I decided to take advantage of the opportunity to get some fresh air and take a walk. Out in the hallway there was quite a crowd waiting for the elevators to take us down to the lobby. Some of the more experienced jurors chose not to wait but to take the stairs down instead. Later, I counted the flights down from the eleventh floor, but on that trek it seemed like a lot more than there actually were. I was guessing around thirty-three by the time I reached the lobby (It was actually twenty-two). I walked out of the building into some lovely Southern California weather with big puffy rain clouds and patches of blue sky and sunshine. I had put a little point-and-shoot camera in my bag when I left the house that morning. I hadn't used it much lately, so I figured that the battery would have plenty of charge left to snap a few shots of whatever downtown buildings and street life that I might encounter. A quick word of advice here: Never forget to bring your spare battery. I turned on the camera and focused on the Los Angeles City Hall and almost immediately got a low battery warning telling me that there was not enough energy to actually take any photos, but that there was plenty left to look at the photos which I hadn't yet been able to take. I found that, if I was quick, I could turn on the camera and squeeze off a shot before the camera's little "brain" realized that the batter was too low to actually do that. I got two hastily framed, bad shots that way and gave up. Nothing left to do now but walk, so I did that. I walked around the block which is uphill on one side and downhill on the other, and then walked back into the building. I had some lunch in the cafeteria on the first floor and then took the elevator back up to the jury assembly room. I found a more comfortable chair and settled in for what promised to be a deadly dull afternoon.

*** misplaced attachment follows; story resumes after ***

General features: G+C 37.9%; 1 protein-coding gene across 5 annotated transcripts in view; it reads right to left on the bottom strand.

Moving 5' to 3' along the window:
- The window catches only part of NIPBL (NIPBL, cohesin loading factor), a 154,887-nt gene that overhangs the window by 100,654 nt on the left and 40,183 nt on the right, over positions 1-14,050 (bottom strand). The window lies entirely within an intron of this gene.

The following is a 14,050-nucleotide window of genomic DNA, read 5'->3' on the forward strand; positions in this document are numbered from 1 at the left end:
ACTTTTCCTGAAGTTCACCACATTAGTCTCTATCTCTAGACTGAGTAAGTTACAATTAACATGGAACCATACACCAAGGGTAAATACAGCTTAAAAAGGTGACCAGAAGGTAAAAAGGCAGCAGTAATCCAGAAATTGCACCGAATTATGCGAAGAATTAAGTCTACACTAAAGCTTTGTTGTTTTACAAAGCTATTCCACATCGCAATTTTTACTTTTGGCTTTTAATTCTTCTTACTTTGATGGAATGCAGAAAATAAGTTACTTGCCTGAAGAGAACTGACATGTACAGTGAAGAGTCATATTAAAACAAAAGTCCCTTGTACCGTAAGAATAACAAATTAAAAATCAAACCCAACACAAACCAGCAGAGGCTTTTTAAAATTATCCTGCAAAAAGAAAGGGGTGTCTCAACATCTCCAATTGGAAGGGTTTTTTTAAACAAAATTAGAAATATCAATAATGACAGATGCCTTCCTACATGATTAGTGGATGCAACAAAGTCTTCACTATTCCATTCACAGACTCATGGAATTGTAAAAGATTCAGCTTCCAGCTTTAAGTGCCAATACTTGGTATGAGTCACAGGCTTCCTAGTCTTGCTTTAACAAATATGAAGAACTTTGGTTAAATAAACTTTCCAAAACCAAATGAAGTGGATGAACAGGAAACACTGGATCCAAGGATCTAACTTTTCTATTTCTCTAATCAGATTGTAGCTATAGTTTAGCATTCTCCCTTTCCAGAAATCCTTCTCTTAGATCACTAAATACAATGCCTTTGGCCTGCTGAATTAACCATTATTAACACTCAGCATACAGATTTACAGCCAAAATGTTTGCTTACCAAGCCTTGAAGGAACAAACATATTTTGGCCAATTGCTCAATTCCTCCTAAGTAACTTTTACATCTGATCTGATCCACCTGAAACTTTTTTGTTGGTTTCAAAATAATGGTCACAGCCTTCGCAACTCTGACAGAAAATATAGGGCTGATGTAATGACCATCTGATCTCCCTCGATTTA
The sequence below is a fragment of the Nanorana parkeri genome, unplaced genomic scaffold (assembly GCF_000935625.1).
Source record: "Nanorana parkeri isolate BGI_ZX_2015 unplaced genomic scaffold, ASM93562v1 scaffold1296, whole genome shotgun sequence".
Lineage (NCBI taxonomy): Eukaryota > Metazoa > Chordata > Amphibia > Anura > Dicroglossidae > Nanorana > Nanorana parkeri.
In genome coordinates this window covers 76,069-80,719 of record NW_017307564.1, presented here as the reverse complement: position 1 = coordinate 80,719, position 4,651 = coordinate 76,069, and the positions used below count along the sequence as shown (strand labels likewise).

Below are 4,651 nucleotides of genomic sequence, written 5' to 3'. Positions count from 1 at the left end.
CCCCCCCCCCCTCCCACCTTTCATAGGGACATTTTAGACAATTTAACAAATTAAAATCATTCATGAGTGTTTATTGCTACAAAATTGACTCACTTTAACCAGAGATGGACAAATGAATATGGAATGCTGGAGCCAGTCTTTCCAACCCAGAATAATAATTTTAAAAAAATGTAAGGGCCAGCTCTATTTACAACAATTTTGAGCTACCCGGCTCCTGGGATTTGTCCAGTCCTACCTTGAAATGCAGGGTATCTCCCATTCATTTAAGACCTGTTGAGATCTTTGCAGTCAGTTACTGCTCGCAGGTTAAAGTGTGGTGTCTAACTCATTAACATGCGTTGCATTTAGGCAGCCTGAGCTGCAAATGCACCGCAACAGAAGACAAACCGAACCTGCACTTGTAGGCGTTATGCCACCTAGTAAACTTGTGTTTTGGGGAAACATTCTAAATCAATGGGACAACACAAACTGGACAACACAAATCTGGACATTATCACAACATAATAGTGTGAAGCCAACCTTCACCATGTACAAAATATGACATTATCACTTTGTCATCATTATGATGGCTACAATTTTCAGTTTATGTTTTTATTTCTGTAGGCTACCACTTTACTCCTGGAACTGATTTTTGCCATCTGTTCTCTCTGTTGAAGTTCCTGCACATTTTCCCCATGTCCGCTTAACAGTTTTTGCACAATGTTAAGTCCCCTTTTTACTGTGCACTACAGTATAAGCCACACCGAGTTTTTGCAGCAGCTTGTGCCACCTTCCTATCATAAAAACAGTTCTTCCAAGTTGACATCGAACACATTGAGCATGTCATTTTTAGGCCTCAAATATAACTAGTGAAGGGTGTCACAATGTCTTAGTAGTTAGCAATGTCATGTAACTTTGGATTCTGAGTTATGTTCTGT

At about 1:50 p.m. they announced that we weren't going to be needed after all and that we could all go home. Ahh, freedom, sweet freedom. I'd done my civic duty again and now I'd be off the list for another year. I celebrated by going shopping at Target to get some wrapping paper for a birthday present we were going to deliver over the weekend. I love going to Target but I never come home with only the items which I intended to get. This time I found a cool little cat toy shaped like a bird. It's makes little chirping sounds whenever you move it. Quint loves it. He played with it all night long. No matter where I was in the house, I could hear the little chirping noises as he prodded and poked at it. I wish I had as much fun with my toys and he has with his.